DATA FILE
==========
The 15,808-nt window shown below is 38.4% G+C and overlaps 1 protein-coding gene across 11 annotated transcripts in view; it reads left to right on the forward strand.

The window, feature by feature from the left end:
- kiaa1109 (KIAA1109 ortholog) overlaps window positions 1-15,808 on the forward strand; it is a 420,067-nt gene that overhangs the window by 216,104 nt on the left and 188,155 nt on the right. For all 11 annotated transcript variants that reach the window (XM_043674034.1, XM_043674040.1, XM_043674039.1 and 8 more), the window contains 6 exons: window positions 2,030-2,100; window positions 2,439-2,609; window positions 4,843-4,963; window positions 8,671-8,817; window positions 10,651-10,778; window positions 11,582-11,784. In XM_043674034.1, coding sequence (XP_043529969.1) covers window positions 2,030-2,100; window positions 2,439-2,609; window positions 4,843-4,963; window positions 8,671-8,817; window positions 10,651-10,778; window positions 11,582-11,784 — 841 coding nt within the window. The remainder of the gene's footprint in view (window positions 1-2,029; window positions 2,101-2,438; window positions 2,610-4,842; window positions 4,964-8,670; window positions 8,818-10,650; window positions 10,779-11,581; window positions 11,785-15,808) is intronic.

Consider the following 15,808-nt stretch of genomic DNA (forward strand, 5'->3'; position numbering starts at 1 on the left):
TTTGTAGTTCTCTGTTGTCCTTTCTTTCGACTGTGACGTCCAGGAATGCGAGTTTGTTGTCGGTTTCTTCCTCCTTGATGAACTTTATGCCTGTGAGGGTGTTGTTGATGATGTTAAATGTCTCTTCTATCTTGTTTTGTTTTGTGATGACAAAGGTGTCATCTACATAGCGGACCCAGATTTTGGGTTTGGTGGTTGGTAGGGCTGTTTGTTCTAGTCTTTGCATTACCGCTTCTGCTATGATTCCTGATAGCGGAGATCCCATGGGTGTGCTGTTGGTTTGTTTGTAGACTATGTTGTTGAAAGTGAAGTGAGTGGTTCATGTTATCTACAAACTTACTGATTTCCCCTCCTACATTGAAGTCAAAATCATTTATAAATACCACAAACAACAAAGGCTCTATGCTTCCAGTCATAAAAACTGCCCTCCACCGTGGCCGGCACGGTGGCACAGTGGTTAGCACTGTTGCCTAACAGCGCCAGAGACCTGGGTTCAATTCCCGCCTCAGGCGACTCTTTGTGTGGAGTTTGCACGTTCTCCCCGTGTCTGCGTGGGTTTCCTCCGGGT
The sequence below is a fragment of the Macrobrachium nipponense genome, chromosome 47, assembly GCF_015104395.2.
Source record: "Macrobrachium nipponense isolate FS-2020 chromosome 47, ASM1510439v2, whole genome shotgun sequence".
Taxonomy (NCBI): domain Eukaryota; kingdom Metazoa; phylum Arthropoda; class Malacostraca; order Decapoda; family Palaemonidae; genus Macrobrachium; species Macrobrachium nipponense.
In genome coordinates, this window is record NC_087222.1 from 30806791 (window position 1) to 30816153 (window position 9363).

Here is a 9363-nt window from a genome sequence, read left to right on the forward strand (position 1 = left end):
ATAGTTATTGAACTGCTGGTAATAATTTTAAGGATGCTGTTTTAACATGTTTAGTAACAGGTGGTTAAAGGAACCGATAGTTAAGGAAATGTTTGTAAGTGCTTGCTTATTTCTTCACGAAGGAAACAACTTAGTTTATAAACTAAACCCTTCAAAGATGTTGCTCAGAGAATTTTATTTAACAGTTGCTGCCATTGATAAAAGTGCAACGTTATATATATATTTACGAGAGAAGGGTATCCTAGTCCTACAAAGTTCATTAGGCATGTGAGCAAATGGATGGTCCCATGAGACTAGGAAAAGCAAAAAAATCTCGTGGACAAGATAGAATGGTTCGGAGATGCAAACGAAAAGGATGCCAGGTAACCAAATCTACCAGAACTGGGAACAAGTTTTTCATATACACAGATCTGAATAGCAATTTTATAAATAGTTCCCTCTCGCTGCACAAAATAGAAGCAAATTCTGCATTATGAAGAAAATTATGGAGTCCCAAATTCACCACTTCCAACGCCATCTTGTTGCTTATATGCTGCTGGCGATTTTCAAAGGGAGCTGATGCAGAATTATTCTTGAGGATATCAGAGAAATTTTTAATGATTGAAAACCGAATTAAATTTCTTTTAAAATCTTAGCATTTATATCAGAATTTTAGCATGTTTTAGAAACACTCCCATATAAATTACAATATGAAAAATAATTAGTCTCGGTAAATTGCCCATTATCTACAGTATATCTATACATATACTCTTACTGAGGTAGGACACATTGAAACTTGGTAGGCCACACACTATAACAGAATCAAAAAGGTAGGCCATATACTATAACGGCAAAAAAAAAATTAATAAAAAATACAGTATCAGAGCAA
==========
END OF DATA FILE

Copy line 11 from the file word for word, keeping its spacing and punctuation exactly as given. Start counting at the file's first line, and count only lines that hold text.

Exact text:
ATAGTTATTGAACTGCTGGTAATAATTTTAAGGATGCTGTTTTAACATGTTTAGTAACAGGTGGTTAAAGGAACCGATAGTTAAGGAAATGTTTGTAAGTGCTTGCTTATTTCTTCACGAAGGAAACAACTTAGTTTATAAACTAAACCCTTCAAAGATGTTGCTCAGAGAATTTTATTTAACAGTTGCTGCCATTGATAAAAGTGCAACGTTATATATATATTTACGAGAGAAGGGTATCCTAGTCCTACAAAGTTCATTAGGCATGTGAGCAAATGGATGGTCCCATGAGACTAGGAAAAGCAAAAAAATCTCGTGGACAAGATAGAATGGTTCGGAGATGCAAACGAAAAGGATGCCAGGTAACCAAATCTACCAGAACTGGGAACAAGTTTTTCATATACACAGATCTGAATAGCAATTTTATAAATAGTTCCCTCTCGCTGCACAAAATAGAAGCAAATTCTGCATTATGAAGAAAATTATGGAGTCCCAAATTCACCACTTCCAACGCCATCTTGTTGCTTATATGCTGCTGGCGATTTTCAAAGGGAGCTGATGCAGAATTATTCTTGAGGATATCAGAGAAATTTTTAATGATTGAAAACCGAATTAAATTTCTTTTAAAATCTTAGCATTTATATCAGAATTTTAGCATGTTTTAGAAACACTCCCATATAAATTACAATATGAAAAATAATTAGTCTCGGTAAATTGCCCATTATCTACAGTATATCTATACATATACTCTTACTGAGGTAGGACACATTGAAACTTGGTAGGCCACACACTATAACAGAATCAAAAAGGTAGGCCATATACTATAACGGCAAAAAAAAAATTAATAAAAAATACAGTATCAGAGCAA